IAV PR8 was grown in the allantoic cavity of embryonated chicken eggs and stored as infectious allantoic fluid at −80°C. MDCK monolayers were washed twice with Dulbecco's phosphate-buffered saline (DPBS; Gibco) and incubated with IAV PR8 at 10 infectious doses per cell in AIM medium (minimum essential medium [MEM] plus GlutaMAX-I [Gibco] supplemented with Earle's salts, 0.1% bovine serum albumin [BSA], and 20 mM HEPES [pH 6.6]) at 37°C in a humidified atmosphere of 9% carbon dioxide in air. After 1 h, the infection medium was replaced with complete medium and incubation was continued for an additional 4 h under the same conditions.
Mouse anti-HA MAbs were described in previous publications (12, 13, 15–19). We used MAbs as undiluted hybridoma culture fluid supernatants in all of our experiments. The rabbit anti-neuraminidase (NA) polyclonal Abs used were described previously (20). DyLight 488-conjugated donkey anti-mouse IgG (H+L) and DyLight 546-conjugated donkey anti-rabbit IgG (H+L) were from Jackson ImmunoResearch Laboratories, Inc. (West Grove, PA). Horseradish peroxidase (HRP)-conjugated rabbit anti-mouse IgG was purchased from Dako (Carpinteria, CA). HRP-conjugated anti-mouse IgG TrueBlot ULTRA was from eBioscience (San Diego, CA).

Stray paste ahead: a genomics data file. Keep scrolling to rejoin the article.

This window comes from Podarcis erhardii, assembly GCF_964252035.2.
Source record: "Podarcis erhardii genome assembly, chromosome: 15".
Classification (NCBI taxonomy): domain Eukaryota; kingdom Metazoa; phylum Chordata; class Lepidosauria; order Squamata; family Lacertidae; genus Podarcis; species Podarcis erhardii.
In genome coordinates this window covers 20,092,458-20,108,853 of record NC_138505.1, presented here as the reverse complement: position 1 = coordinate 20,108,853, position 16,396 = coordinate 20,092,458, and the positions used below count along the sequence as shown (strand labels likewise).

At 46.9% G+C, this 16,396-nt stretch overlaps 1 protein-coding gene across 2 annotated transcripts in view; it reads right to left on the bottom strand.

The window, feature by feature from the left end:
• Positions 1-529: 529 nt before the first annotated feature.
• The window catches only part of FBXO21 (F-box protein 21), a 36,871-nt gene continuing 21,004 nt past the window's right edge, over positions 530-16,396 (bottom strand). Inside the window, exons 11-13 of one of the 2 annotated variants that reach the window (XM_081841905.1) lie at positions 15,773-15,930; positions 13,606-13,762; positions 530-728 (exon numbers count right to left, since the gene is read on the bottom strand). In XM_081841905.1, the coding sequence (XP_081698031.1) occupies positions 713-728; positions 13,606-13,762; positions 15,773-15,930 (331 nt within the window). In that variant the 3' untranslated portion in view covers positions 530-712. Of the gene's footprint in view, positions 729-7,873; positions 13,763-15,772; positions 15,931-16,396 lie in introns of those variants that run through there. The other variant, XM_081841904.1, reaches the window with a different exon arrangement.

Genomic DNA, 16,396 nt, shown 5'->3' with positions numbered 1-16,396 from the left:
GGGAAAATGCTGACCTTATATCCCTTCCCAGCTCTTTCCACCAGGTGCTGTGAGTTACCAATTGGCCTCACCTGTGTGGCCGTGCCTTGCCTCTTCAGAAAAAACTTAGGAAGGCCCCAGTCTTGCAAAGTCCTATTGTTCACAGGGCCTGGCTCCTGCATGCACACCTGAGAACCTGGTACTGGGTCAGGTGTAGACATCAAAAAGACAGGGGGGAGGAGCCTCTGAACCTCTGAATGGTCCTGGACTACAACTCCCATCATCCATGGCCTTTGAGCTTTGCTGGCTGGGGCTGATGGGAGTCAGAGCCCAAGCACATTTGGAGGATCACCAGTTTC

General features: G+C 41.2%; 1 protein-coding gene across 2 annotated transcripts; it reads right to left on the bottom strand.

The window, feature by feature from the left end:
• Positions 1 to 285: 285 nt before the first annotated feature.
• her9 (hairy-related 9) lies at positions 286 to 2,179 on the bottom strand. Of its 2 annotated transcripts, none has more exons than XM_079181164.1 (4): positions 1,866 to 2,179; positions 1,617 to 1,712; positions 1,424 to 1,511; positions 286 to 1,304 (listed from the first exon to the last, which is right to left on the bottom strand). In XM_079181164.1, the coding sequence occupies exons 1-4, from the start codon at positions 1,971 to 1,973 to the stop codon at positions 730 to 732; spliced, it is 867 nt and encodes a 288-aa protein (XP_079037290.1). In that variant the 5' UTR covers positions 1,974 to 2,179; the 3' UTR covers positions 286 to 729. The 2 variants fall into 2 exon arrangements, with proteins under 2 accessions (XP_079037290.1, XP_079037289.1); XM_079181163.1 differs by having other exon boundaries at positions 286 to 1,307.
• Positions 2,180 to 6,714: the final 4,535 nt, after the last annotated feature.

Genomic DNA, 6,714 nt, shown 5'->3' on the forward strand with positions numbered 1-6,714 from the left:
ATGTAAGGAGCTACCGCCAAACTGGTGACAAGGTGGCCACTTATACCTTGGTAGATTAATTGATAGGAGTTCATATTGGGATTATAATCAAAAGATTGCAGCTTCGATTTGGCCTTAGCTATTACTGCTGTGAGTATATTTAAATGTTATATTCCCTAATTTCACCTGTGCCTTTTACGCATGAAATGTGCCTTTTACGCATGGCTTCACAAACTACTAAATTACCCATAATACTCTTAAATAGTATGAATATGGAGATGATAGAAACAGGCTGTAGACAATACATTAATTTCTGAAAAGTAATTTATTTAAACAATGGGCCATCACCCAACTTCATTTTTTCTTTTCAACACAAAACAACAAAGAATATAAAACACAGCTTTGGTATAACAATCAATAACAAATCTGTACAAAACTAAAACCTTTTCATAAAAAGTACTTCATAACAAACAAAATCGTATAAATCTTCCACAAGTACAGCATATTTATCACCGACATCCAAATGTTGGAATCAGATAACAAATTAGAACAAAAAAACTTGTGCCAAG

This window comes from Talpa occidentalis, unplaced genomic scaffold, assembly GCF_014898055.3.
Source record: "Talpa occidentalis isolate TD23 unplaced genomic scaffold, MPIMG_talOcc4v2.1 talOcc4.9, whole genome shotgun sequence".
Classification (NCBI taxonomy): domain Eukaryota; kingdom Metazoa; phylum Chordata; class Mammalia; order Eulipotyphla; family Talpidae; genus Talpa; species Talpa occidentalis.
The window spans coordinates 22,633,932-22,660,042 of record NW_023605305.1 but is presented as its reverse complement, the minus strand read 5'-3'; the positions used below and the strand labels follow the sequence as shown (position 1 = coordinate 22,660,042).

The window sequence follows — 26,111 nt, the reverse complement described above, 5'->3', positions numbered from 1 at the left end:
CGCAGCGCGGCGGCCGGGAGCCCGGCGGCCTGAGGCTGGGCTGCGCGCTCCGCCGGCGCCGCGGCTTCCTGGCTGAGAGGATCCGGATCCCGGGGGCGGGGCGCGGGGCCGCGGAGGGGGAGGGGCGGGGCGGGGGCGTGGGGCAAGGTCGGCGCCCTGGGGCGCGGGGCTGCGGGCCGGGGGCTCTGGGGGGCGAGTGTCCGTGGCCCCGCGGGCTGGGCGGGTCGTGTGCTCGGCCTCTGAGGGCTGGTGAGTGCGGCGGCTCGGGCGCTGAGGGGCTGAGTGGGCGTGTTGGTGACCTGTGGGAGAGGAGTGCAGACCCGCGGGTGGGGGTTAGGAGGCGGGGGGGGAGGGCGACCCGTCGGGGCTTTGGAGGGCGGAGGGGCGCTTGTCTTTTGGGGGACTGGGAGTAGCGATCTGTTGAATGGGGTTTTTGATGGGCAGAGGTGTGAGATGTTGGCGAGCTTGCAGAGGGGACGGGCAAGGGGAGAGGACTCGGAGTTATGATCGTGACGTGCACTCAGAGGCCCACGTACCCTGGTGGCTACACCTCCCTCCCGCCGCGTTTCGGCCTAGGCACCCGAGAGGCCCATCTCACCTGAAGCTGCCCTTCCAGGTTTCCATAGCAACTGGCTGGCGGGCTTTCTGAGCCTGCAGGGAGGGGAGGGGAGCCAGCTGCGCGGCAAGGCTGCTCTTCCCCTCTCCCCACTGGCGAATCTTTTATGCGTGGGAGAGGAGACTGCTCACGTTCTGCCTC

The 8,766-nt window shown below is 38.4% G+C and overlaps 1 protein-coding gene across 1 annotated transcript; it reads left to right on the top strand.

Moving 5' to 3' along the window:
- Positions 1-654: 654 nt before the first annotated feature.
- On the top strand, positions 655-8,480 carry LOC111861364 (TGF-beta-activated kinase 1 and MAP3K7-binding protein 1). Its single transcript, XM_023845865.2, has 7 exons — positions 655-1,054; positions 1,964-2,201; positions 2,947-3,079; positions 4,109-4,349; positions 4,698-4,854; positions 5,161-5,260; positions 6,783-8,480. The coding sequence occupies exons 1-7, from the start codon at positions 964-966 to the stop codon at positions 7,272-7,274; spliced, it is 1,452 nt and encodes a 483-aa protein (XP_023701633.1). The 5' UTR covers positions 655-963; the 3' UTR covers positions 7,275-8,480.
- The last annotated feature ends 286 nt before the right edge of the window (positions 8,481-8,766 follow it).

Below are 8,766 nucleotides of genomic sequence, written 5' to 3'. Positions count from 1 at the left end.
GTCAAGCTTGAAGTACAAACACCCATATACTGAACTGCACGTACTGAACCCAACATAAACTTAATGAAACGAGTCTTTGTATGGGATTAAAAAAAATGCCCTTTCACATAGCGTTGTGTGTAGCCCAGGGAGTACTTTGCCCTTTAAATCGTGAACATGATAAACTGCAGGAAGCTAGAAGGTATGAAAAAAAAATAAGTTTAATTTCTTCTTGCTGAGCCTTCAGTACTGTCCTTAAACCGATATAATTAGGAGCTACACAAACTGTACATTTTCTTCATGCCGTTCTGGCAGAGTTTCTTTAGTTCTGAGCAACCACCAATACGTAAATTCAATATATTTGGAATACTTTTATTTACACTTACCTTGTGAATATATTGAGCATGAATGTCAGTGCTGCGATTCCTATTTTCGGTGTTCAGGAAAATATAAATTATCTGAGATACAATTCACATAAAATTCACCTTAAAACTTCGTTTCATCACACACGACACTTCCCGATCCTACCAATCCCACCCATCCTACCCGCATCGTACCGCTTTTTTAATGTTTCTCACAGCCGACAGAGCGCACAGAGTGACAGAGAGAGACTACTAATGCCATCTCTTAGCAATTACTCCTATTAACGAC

Confluent monolayers of IAV PR8-infected MDCK cells growing in 75-cm2 culture flasks (Thermo Scientific Nunc, Rochester, NY) were detached with trypsin (Gibco) and washed twice with DPBS. Cells in suspension were pulse-labeled for 2 min with EasyTag [35S]Met (PerkinElmer, Waltham, MA) (1 or 0.2 mCi/ml, depending on whether experiments were performed at 20°C or 37°C, respectively) in Met-free DMEM (Gibco) and then chased in complete medium supplemented with 67 mM l-Met (Sigma-Aldrich, St. Louis, MO). After each chase time point, cell aliquots were removed and washed once with ice-cold DPBS supplemented or not with 20 mM N-ethylmaleimide (NEM; Calbiochem, Billerica, MA). Cells were pelleted and extracted in ice-cold lysis buffer (0.5% Triton X-100, 50 mM Tris-HCl [pH 7.5], 300 mM NaCl, 5 mM EDTA) supplemented with the complete, Mini, EDTA-free protease inhibitor cocktail (Roche Diagnostics, Indianapolis, IN). Equivalent amounts of cell lysates were subjected to immunoprecipitation (IP) as described previously (21). Immunocollected proteins were analyzed by SDS-PAGE (22) and visualized by exposing dried gels to Carestream Kodak BioMax MR (Sigma-Aldrich) films. Gels were stained with Coomassie brilliant blue R prior to drying to ensure that IgG was equally recovered and loaded in all of the lanes. Since the same amount of IgG was added to each sample, this served as a loading control. Immunoblotting studies were performed as described previously (22). Data analysis and quantification were performed with the ImageJ software (http://rsbweb.nih.gov/ij).